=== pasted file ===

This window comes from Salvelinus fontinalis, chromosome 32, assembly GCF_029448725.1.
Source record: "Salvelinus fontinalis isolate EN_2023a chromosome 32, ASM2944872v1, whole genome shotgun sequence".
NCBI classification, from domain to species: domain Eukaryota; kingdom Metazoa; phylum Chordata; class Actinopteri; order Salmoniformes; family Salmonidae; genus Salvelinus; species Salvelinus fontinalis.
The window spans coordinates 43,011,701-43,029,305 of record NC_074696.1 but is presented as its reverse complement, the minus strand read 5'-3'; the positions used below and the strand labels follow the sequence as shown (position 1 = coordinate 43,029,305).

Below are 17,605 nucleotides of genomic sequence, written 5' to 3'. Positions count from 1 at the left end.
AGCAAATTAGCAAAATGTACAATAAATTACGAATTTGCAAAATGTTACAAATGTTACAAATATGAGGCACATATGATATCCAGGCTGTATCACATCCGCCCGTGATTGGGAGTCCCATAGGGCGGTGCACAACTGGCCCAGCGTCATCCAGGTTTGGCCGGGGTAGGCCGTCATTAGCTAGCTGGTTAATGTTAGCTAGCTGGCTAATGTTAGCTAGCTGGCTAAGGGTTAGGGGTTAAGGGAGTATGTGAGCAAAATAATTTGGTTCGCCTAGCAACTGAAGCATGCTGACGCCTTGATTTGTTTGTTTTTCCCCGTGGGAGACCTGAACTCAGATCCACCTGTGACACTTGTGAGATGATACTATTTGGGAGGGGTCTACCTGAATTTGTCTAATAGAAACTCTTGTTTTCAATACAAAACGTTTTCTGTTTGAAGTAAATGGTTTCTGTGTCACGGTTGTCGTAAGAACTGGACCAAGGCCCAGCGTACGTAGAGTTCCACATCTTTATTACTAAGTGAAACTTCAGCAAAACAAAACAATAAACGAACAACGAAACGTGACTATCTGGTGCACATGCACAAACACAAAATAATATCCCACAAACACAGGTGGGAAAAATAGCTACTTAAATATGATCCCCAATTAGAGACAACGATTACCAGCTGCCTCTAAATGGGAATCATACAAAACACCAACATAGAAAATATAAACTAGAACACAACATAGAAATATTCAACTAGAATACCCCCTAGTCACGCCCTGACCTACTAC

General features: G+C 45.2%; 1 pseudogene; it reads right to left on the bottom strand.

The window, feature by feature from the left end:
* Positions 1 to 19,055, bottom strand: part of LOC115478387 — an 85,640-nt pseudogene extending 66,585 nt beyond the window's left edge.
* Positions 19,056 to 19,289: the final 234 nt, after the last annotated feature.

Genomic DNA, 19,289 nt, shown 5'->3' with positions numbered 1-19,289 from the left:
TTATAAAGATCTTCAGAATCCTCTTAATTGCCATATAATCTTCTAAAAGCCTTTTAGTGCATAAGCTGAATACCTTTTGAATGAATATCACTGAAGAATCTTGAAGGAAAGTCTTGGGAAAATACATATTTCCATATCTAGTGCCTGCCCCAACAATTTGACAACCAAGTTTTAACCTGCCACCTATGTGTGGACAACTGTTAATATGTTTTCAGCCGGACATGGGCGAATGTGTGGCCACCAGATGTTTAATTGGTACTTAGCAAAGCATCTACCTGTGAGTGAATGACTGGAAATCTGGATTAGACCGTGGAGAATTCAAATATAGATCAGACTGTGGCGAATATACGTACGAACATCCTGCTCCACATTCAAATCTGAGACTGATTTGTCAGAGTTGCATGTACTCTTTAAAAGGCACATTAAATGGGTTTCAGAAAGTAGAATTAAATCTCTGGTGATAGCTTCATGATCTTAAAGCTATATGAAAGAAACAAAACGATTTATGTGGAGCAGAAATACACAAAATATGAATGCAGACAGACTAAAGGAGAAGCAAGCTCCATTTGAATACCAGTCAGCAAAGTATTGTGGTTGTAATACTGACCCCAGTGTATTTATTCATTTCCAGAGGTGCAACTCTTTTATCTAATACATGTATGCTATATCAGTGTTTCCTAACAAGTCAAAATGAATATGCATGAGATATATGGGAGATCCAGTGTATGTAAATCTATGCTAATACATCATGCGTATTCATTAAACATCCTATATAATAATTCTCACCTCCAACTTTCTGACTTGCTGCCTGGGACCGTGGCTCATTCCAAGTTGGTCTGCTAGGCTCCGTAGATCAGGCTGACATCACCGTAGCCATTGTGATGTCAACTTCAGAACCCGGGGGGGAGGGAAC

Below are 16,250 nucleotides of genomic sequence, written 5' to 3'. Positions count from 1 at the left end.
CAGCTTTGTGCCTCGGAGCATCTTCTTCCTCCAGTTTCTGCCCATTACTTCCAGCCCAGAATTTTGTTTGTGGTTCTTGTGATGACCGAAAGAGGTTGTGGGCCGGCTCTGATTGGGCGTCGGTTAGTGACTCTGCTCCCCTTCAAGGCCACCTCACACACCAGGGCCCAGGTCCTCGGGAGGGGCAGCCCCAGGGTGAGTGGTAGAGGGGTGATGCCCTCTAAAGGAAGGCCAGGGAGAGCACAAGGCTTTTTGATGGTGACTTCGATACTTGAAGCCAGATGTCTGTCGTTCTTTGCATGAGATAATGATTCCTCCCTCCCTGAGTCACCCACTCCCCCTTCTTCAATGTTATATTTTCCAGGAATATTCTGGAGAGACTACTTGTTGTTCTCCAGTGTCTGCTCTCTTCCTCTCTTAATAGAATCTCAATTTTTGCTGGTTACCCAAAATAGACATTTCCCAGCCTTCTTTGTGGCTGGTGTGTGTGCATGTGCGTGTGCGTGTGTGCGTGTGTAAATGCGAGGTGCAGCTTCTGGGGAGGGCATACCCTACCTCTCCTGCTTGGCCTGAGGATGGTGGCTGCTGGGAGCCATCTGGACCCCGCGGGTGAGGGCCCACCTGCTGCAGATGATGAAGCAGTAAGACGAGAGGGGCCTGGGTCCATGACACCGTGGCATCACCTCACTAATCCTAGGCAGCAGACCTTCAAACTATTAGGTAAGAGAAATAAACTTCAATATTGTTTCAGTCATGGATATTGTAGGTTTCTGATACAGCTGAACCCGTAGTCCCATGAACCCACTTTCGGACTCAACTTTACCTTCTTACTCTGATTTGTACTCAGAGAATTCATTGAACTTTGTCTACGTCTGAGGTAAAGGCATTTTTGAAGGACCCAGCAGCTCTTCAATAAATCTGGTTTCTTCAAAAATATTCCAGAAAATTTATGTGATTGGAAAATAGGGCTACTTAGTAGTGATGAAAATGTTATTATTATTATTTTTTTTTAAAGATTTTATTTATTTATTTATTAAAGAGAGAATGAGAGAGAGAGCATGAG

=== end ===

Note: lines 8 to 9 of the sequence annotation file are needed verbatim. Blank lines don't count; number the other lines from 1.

The window, feature by feature from the left end:
* Positions 1 to 19,055, bottom strand: part of LOC115478387 — an 85,640-nt pseudogene extending 66,585 nt beyond the window's left edge.